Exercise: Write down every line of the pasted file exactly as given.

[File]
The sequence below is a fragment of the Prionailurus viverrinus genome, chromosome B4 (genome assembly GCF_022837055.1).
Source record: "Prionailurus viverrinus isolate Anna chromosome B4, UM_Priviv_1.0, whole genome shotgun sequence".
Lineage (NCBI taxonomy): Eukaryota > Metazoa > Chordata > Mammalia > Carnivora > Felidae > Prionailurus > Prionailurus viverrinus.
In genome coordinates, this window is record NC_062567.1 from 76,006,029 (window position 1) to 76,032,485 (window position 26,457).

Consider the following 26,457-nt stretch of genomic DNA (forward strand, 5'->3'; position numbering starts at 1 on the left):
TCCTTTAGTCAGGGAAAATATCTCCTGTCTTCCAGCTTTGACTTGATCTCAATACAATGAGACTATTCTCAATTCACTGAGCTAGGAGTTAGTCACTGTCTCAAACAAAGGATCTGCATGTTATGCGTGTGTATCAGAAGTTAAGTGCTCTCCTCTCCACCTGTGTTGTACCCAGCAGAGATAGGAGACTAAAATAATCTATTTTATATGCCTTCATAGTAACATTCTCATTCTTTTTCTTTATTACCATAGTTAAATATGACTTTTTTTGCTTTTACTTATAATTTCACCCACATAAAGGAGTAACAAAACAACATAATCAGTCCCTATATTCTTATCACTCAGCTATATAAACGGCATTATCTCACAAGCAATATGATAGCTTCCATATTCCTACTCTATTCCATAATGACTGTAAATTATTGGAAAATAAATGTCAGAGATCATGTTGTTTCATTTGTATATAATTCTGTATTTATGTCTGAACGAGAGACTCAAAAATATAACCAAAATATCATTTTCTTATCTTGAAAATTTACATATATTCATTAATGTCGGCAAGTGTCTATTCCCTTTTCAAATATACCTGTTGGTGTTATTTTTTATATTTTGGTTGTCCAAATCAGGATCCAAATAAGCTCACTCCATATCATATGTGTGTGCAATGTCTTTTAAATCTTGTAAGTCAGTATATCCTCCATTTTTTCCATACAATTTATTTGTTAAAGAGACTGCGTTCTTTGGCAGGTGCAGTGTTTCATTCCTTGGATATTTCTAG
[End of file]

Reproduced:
The sequence below is a fragment of the Prionailurus viverrinus genome, chromosome B4 (genome assembly GCF_022837055.1).
Source record: "Prionailurus viverrinus isolate Anna chromosome B4, UM_Priviv_1.0, whole genome shotgun sequence".
Lineage (NCBI taxonomy): Eukaryota > Metazoa > Chordata > Mammalia > Carnivora > Felidae > Prionailurus > Prionailurus viverrinus.
In genome coordinates, this window is record NC_062567.1 from 76,006,029 (window position 1) to 76,032,485 (window position 26,457).

Consider the following 26,457-nt stretch of genomic DNA (forward strand, 5'->3'; position numbering starts at 1 on the left):
TCCTTTAGTCAGGGAAAATATCTCCTGTCTTCCAGCTTTGACTTGATCTCAATACAATGAGACTATTCTCAATTCACTGAGCTAGGAGTTAGTCACTGTCTCAAACAAAGGATCTGCATGTTATGCGTGTGTATCAGAAGTTAAGTGCTCTCCTCTCCACCTGTGTTGTACCCAGCAGAGATAGGAGACTAAAATAATCTATTTTATATGCCTTCATAGTAACATTCTCATTCTTTTTCTTTATTACCATAGTTAAATATGACTTTTTTTGCTTTTACTTATAATTTCACCCACATAAAGGAGTAACAAAACAACATAATCAGTCCCTATATTCTTATCACTCAGCTATATAAACGGCATTATCTCACAAGCAATATGATAGCTTCCATATTCCTACTCTATTCCATAATGACTGTAAATTATTGGAAAATAAATGTCAGAGATCATGTTGTTTCATTTGTATATAATTCTGTATTTATGTCTGAACGAGAGACTCAAAAATATAACCAAAATATCATTTTCTTATCTTGAAAATTTACATATATTCATTAATGTCGGCAAGTGTCTATTCCCTTTTCAAATATACCTGTTGGTGTTATTTTTTATATTTTGGTTGTCCAAATCAGGATCCAAATAAGCTCACTCCATATCATATGTGTGTGCAATGTCTTTTAAATCTTGTAAGTCAGTATATCCTCCATTTTTTCCATACAATTTATTTGTTAAAGAGACTGCGTTCTTTGGCAGGTGCAGTGTTTCATTCCTTGGATATTTCTAG